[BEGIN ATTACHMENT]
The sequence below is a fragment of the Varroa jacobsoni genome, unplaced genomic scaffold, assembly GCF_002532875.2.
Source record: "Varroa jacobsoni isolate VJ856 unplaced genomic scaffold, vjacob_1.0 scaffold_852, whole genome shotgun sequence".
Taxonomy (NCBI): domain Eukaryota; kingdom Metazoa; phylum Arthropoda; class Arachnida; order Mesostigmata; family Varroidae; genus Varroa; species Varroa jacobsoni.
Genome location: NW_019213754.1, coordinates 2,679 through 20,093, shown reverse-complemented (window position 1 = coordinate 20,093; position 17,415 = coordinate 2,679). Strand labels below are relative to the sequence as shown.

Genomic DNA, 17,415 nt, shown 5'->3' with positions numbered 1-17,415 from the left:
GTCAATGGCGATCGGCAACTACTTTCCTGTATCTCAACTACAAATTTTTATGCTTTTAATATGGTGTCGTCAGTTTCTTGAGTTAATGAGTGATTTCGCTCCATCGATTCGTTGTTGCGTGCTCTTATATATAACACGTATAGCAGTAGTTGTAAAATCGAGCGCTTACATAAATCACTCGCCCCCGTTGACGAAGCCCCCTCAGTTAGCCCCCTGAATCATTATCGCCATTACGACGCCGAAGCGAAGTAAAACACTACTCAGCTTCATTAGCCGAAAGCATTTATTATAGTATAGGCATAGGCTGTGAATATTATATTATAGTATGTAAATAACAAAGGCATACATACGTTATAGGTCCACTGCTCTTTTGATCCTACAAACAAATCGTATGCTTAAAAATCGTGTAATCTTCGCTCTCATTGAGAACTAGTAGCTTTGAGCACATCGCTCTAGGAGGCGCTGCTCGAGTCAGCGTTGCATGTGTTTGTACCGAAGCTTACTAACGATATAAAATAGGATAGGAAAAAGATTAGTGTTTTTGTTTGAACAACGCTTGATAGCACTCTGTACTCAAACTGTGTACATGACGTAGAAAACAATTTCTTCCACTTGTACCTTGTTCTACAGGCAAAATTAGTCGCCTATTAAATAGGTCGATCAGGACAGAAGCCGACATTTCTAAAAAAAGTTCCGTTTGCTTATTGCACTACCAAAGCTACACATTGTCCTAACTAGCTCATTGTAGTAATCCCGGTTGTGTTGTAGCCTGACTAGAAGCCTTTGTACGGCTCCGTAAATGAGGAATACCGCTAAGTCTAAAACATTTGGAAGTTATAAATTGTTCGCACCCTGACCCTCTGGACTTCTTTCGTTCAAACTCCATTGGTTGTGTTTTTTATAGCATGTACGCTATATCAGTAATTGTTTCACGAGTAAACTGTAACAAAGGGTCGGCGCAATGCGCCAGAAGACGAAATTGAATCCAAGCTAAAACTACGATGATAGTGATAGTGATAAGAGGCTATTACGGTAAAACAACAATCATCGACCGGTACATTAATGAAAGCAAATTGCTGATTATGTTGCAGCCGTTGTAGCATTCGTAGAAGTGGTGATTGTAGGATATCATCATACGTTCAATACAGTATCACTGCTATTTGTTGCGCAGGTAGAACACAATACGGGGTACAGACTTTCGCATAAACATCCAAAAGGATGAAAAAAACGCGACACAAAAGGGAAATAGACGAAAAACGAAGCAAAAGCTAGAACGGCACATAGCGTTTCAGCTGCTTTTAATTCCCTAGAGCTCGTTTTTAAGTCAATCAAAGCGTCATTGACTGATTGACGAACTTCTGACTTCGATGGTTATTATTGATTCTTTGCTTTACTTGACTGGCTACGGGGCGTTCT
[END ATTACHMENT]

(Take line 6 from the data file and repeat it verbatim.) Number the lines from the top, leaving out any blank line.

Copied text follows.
GTCAATGGCGATCGGCAACTACTTTCCTGTATCTCAACTACAAATTTTTATGCTTTTAATATGGTGTCGTCAGTTTCTTGAGTTAATGAGTGATTTCGCTCCATCGATTCGTTGTTGCGTGCTCTTATATATAACACGTATAGCAGTAGTTGTAAAATCGAGCGCTTACATAAATCACTCGCCCCCGTTGACGAAGCCCCCTCAGTTAGCCCCCTGAATCATTATCGCCATTACGACGCCGAAGCGAAGTAAAACACTACTCAGCTTCATTAGCCGAAAGCATTTATTATAGTATAGGCATAGGCTGTGAATATTATATTATAGTATGTAAATAACAAAGGCATACATACGTTATAGGTCCACTGCTCTTTTGATCCTACAAACAAATCGTATGCTTAAAAATCGTGTAATCTTCGCTCTCATTGAGAACTAGTAGCTTTGAGCACATCGCTCTAGGAGGCGCTGCTCGAGTCAGCGTTGCATGTGTTTGTACCGAAGCTTACTAACGATATAAAATAGGATAGGAAAAAGATTAGTGTTTTTGTTTGAACAACGCTTGATAGCACTCTGTACTCAAACTGTGTACATGACGTAGAAAACAATTTCTTCCACTTGTACCTTGTTCTACAGGCAAAATTAGTCGCCTATTAAATAGGTCGATCAGGACAGAAGCCGACATTTCTAAAAAAAGTTCCGTTTGCTTATTGCACTACCAAAGCTACACATTGTCCTAACTAGCTCATTGTAGTAATCCCGGTTGTGTTGTAGCCTGACTAGAAGCCTTTGTACGGCTCCGTAAATGAGGAATACCGCTAAGTCTAAAACATTTGGAAGTTATAAATTGTTCGCACCCTGACCCTCTGGACTTCTTTCGTTCAAACTCCATTGGTTGTGTTTTTTATAGCATGTACGCTATATCAGTAATTGTTTCACGAGTAAACTGTAACAAAGGGTCGGCGCAATGCGCCAGAAGACGAAATTGAATCCAAGCTAAAACTACGATGATAGTGATAGTGATAAGAGGCTATTACGGTAAAACAACAATCATCGACCGGTACATTAATGAAAGCAAATTGCTGATTATGTTGCAGCCGTTGTAGCATTCGTAGAAGTGGTGATTGTAGGATATCATCATACGTTCAATACAGTATCACTGCTATTTGTTGCGCAGGTAGAACACAATACGGGGTACAGACTTTCGCATAAACATCCAAAAGGATGAAAAAAACGCGACACAAAAGGGAAATAGACGAAAAACGAAGCAAAAGCTAGAACGGCACATAGCGTTTCAGCTGCTTTTAATTCCCTAGAGCTCGTTTTTAAGTCAATCAAAGCGTCATTGACTGATTGACGAACTTCTGACTTCGATGGTTATTATTGATTCTTTGCTTTACTTGACTGGCTACGGGGCGTTCT